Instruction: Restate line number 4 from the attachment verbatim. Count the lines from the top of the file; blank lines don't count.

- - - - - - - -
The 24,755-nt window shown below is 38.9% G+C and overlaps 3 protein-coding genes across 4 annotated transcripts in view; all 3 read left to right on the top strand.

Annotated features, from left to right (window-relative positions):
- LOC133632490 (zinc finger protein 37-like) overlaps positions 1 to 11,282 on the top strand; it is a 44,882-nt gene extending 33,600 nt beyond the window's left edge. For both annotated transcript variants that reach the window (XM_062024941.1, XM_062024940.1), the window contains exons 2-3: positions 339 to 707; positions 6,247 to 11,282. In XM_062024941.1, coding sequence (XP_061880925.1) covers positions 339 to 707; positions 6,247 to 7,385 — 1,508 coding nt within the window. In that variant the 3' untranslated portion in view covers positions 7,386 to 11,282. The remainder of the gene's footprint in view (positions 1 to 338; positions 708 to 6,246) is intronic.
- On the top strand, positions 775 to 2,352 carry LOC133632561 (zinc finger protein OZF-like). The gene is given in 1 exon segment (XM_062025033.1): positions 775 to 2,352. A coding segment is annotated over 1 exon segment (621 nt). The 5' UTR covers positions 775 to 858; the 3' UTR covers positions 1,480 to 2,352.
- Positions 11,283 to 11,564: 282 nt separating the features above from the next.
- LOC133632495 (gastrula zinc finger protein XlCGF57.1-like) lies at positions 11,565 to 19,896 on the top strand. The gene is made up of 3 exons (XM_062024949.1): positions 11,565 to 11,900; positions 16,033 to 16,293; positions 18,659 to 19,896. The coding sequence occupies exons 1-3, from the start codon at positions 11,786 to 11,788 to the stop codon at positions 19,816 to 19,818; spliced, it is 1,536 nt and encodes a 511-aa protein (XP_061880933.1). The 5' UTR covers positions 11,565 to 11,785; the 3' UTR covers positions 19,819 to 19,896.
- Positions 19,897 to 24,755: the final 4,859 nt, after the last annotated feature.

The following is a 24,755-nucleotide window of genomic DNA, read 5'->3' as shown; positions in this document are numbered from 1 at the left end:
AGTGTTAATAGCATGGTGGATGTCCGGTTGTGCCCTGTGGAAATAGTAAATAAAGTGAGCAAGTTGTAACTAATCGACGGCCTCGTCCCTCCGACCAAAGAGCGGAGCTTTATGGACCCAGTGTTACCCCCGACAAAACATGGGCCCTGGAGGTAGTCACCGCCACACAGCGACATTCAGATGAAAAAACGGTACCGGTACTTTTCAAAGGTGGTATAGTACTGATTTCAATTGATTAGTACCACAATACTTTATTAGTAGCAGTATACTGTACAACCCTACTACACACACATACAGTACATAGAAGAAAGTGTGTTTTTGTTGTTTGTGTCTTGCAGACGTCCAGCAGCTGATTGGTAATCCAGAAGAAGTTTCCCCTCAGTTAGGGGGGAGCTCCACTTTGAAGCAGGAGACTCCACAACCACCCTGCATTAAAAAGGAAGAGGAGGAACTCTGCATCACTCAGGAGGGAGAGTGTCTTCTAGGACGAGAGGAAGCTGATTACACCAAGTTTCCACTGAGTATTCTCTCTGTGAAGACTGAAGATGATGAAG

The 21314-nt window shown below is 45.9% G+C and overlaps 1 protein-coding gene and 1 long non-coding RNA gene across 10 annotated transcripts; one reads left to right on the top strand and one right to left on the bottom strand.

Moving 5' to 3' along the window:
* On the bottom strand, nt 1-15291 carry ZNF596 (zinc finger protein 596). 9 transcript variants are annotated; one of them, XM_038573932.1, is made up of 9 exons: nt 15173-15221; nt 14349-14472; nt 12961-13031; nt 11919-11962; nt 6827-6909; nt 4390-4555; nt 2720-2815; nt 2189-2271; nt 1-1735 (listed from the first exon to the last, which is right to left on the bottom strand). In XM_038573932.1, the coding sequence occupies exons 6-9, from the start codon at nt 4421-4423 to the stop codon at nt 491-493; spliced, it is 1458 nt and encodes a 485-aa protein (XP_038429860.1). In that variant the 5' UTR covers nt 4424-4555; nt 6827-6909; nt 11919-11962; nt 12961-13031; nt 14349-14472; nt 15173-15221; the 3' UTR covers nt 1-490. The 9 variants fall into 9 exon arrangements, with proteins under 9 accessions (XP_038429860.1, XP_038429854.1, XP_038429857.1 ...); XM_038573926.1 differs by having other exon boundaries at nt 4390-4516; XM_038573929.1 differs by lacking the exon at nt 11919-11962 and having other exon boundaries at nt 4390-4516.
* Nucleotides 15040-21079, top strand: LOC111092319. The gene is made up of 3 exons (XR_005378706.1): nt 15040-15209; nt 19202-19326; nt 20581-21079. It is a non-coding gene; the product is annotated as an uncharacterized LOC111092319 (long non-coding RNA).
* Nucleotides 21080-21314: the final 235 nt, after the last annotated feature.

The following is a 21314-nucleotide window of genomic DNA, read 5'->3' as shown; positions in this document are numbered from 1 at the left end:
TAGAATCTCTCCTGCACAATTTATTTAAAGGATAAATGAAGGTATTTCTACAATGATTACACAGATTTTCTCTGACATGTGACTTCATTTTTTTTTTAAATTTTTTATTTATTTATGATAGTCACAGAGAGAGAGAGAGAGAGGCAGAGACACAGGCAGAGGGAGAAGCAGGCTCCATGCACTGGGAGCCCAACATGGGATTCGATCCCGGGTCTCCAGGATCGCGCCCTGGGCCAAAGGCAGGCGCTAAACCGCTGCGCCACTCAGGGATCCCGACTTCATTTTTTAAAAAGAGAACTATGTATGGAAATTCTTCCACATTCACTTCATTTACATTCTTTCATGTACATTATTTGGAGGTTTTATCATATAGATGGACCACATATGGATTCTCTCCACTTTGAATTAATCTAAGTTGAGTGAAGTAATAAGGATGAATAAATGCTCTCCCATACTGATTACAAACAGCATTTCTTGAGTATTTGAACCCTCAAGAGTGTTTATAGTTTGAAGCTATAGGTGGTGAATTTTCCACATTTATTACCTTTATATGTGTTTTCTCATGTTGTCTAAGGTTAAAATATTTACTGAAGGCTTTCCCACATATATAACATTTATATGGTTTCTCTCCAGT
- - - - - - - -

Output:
- On the top strand, positions 775 to 2,352 carry LOC133632561 (zinc finger protein OZF-like). The gene is given in 1 exon segment (XM_062025033.1): positions 775 to 2,352. A coding segment is annotated over 1 exon segment (621 nt). The 5' UTR covers positions 775 to 858; the 3' UTR covers positions 1,480 to 2,352.